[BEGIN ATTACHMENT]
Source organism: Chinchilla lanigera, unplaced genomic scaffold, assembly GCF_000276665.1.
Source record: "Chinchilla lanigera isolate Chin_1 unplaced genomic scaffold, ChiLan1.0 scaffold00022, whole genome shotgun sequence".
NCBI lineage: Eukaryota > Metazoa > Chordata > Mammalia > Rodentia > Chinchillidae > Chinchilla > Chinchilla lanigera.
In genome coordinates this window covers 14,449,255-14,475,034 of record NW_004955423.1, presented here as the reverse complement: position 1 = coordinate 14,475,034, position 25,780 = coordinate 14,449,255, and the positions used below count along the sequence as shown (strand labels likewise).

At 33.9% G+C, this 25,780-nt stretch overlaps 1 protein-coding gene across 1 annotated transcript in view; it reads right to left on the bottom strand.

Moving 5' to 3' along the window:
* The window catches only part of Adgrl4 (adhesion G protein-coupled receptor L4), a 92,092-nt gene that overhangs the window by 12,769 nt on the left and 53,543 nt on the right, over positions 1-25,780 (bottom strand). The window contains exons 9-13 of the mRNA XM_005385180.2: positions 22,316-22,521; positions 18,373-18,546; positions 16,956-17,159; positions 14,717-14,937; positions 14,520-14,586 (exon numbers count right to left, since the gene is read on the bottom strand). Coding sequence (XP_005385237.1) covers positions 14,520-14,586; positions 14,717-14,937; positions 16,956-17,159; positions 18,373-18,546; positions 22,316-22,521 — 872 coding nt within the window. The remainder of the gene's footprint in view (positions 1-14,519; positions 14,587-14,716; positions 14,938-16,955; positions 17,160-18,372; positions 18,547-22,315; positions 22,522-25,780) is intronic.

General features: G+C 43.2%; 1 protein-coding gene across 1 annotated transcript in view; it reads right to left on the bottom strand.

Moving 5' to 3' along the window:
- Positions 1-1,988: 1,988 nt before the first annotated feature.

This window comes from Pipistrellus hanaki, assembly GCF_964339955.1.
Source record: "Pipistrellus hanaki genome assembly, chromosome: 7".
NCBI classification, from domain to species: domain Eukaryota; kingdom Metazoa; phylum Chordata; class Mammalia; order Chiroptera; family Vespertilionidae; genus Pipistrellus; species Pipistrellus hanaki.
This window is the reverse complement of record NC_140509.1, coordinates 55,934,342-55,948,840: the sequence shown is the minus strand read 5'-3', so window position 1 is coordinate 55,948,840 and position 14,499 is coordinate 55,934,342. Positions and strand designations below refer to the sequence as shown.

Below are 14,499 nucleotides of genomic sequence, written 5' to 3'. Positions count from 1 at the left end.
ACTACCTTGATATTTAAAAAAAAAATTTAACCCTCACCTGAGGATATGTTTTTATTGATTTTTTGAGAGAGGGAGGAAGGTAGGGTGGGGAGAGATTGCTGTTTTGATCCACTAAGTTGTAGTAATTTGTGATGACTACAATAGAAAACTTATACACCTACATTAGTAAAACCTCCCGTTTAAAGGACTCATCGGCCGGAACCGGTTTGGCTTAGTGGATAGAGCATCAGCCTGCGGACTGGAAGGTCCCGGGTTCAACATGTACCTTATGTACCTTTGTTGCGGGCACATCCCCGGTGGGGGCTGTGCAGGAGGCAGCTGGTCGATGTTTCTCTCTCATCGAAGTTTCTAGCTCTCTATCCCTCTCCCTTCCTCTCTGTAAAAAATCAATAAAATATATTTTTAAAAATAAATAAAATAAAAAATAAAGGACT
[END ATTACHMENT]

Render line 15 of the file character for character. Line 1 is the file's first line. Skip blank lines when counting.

Below are 14,499 nucleotides of genomic sequence, written 5' to 3'. Positions count from 1 at the left end.